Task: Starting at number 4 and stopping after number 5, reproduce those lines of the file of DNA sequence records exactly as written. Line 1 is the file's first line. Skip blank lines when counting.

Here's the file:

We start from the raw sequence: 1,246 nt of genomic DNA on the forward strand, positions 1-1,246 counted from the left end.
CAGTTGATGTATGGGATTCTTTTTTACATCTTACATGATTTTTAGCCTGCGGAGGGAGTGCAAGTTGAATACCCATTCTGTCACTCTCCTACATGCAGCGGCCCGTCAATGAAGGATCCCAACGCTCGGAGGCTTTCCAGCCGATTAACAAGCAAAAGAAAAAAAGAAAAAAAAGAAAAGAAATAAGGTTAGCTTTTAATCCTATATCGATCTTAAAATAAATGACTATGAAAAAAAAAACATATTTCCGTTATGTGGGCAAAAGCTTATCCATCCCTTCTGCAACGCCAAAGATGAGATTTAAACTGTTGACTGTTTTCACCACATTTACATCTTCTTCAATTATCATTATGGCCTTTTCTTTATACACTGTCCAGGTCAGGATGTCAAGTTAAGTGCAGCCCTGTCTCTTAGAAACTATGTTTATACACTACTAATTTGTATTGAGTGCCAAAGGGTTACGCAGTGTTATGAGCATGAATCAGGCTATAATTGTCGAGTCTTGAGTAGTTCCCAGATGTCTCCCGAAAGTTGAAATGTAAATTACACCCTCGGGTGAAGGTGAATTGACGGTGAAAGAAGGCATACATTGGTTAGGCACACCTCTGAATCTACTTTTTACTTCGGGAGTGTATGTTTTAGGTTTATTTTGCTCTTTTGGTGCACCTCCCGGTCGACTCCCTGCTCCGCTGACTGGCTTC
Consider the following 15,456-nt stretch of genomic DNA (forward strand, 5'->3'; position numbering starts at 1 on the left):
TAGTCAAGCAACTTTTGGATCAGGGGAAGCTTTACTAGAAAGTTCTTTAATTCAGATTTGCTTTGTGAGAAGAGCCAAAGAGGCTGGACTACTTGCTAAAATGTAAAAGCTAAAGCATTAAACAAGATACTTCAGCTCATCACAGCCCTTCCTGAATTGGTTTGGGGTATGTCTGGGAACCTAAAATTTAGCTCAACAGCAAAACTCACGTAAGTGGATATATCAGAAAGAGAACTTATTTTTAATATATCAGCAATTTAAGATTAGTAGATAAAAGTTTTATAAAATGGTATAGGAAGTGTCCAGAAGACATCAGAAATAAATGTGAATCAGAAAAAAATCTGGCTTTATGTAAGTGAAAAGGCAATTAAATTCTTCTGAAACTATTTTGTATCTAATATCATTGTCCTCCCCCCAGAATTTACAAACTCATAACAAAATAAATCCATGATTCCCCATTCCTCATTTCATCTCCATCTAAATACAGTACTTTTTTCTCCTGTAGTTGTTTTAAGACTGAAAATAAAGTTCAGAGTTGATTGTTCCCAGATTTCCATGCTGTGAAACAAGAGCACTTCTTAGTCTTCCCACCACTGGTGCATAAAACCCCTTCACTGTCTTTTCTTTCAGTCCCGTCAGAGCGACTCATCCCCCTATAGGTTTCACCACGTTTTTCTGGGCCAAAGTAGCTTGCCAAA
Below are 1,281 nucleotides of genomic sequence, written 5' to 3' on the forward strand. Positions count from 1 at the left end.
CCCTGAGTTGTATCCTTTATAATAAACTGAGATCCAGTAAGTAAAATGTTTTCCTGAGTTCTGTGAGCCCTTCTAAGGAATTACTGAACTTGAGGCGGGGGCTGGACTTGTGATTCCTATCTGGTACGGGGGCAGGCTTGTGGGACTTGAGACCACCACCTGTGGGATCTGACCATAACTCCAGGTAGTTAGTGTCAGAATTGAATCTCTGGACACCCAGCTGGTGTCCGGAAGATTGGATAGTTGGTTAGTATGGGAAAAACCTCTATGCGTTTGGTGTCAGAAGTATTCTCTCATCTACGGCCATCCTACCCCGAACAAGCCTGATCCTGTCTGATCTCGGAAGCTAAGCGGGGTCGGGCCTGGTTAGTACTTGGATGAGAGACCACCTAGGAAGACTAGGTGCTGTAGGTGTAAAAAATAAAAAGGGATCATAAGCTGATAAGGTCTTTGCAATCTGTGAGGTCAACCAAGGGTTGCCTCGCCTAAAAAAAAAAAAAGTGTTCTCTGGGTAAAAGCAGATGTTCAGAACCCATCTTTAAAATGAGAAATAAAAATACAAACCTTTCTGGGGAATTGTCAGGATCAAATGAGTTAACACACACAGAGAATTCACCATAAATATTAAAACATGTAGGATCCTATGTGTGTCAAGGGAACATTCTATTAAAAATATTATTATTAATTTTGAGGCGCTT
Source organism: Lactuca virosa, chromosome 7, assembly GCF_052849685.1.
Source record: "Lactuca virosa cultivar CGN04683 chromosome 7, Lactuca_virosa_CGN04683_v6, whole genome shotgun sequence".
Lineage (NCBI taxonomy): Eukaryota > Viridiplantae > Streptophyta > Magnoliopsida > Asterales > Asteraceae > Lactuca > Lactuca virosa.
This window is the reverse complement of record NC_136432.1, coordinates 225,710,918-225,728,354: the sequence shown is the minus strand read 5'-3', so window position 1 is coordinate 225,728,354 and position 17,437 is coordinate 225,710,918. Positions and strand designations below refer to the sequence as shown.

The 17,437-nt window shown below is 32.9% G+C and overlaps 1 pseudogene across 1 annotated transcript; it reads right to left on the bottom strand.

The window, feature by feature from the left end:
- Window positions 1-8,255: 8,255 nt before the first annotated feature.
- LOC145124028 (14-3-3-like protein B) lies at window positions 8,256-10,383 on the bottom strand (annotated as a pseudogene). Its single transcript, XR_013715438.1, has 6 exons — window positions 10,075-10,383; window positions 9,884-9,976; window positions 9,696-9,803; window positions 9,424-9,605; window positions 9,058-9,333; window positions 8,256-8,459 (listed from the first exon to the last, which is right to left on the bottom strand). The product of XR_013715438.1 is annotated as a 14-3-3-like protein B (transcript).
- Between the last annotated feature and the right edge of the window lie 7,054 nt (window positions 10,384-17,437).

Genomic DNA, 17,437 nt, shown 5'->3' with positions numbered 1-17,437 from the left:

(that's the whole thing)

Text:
TAGTCAAGCAACTTTTGGATCAGGGGAAGCTTTACTAGAAAGTTCTTTAATTCAGATTTGCTTTGTGAGAAGAGCCAAAGAGGCTGGACTACTTGCTAAAATGTAAAAGCTAAAGCATTAAACAAGATACTTCAGCTCATCACAGCCCTTCCTGAATTGGTTTGGGGTATGTCTGGGAACCTAAAATTTAGCTCAACAGCAAAACTCACGTAAGTGGATATATCAGAAAGAGAACTTATTTTTAATATATCAGCAATTTAAGATTAGTAGATAAAAGTTTTATAAAATGGTATAGGAAGTGTCCAGAAGACATCAGAAATAAATGTGAATCAGAAAAAAATCTGGCTTTATGTAAGTGAAAAGGCAATTAAATTCTTCTGAAACTATTTTGTATCTAATATCATTGTCCTCCCCCCAGAATTTACAAACTCATAACAAAATAAATCCATGATTCCCCATTCCTCATTTCATCTCCATCTAAATACAGTACTTTTTTCTCCTGTAGTTGTTTTAAGACTGAAAATAAAGTTCAGAGTTGATTGTTCCCAGATTTCCATGCTGTGAAACAAGAGCACTTCTTAGTCTTCCCACCACTGGTGCATAAAACCCCTTCACTGTCTTTTCTTTCAGTCCCGTCAGAGCGACTCATCCCCCTATAGGTTTCACCACGTTTTTCTGGGCCAAAGTAGCTTGCCAAA
Below are 1,281 nucleotides of genomic sequence, written 5' to 3' on the forward strand. Positions count from 1 at the left end.